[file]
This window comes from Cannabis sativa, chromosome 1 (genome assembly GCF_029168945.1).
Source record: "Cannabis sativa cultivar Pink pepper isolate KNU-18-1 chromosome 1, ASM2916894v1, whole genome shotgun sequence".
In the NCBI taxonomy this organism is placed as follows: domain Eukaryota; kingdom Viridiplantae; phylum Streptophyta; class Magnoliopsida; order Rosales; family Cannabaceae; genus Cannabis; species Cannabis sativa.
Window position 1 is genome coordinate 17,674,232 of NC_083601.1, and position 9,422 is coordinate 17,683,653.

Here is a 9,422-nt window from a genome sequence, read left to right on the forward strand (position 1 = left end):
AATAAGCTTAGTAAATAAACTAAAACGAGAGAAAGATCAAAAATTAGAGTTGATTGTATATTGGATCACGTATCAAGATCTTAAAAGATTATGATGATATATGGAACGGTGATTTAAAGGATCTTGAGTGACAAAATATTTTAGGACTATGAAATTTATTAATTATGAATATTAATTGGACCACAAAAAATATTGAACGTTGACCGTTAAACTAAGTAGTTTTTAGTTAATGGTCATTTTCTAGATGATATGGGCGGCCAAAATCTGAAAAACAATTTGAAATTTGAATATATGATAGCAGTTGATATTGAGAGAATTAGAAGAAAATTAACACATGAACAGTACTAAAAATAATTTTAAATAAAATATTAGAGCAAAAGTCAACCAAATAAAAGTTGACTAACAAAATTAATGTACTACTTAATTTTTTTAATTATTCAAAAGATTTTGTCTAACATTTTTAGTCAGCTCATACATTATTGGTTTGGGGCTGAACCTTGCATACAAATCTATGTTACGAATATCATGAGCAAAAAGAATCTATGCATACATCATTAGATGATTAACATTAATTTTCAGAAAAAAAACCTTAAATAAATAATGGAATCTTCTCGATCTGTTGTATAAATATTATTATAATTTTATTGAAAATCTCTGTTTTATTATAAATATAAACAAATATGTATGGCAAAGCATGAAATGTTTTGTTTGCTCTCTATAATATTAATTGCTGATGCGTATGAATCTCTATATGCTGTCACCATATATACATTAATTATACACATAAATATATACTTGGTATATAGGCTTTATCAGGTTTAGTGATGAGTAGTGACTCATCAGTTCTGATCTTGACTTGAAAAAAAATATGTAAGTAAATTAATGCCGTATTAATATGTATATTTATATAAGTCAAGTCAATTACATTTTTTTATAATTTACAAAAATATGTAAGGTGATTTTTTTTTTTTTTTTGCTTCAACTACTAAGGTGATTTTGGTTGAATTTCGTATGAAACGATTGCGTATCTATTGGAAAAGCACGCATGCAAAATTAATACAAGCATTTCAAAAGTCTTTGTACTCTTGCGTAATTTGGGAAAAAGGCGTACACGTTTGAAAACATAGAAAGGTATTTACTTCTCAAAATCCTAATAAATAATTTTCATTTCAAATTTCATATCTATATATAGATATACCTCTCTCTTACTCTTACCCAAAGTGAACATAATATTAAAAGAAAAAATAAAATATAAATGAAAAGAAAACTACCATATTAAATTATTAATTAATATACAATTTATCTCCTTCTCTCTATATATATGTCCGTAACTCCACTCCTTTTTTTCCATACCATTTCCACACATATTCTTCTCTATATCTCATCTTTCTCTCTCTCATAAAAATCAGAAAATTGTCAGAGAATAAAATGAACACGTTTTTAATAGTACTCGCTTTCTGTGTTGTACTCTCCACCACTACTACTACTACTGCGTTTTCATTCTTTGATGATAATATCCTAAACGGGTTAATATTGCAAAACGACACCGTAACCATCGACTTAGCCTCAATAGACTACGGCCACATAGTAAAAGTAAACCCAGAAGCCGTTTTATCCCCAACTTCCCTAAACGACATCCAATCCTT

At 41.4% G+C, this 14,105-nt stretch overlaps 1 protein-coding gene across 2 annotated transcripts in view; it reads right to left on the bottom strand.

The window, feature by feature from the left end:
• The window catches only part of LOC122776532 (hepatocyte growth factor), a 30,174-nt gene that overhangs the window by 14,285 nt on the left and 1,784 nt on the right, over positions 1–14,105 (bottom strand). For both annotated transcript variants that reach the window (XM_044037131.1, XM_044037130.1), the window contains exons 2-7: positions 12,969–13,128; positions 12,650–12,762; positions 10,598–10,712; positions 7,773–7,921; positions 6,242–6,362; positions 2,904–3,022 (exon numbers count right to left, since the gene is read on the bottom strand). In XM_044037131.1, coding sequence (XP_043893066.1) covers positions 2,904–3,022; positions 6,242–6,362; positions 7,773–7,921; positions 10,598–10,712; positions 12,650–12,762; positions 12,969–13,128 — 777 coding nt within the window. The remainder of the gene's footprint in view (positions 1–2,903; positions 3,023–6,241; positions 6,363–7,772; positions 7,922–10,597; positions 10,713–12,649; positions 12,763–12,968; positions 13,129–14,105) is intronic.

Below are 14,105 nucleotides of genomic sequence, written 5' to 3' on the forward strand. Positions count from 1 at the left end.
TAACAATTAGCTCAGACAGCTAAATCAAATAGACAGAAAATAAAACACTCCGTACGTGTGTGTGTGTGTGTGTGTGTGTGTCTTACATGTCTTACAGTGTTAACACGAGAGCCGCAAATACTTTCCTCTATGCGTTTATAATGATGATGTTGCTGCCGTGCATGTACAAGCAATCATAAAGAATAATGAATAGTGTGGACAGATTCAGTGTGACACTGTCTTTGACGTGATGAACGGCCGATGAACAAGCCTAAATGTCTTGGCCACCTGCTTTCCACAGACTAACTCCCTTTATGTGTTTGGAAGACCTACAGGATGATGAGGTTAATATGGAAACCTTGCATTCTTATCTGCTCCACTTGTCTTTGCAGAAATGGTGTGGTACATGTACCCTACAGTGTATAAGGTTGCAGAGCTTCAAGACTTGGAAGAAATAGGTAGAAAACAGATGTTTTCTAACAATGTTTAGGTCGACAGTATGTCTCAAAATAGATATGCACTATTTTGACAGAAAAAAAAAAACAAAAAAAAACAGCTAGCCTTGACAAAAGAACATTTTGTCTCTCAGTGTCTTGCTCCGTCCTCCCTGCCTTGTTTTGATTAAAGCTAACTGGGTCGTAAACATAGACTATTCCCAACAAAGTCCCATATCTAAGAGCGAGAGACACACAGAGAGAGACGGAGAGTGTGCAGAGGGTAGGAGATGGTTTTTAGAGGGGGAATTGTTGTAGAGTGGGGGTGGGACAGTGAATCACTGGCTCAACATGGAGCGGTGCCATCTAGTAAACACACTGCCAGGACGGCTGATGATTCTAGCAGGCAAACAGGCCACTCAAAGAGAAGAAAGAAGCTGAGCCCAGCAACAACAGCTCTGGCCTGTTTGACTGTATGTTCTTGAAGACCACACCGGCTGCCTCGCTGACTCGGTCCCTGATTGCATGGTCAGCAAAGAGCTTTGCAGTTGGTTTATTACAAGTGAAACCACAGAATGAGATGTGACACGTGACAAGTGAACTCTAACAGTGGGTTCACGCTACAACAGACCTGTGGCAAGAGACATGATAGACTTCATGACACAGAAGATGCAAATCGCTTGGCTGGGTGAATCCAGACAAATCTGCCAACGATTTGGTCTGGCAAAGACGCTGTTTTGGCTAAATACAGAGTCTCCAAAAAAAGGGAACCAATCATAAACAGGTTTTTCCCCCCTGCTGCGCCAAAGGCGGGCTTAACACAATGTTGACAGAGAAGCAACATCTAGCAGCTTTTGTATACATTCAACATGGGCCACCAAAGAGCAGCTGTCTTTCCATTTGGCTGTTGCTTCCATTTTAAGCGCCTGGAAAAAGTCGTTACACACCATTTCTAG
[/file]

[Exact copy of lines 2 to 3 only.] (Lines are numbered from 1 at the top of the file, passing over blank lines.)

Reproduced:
Source record: "Cannabis sativa cultivar Pink pepper isolate KNU-18-1 chromosome 1, ASM2916894v1, whole genome shotgun sequence".
In the NCBI taxonomy this organism is placed as follows: domain Eukaryota; kingdom Viridiplantae; phylum Streptophyta; class Magnoliopsida; order Rosales; family Cannabaceae; genus Cannabis; species Cannabis sativa.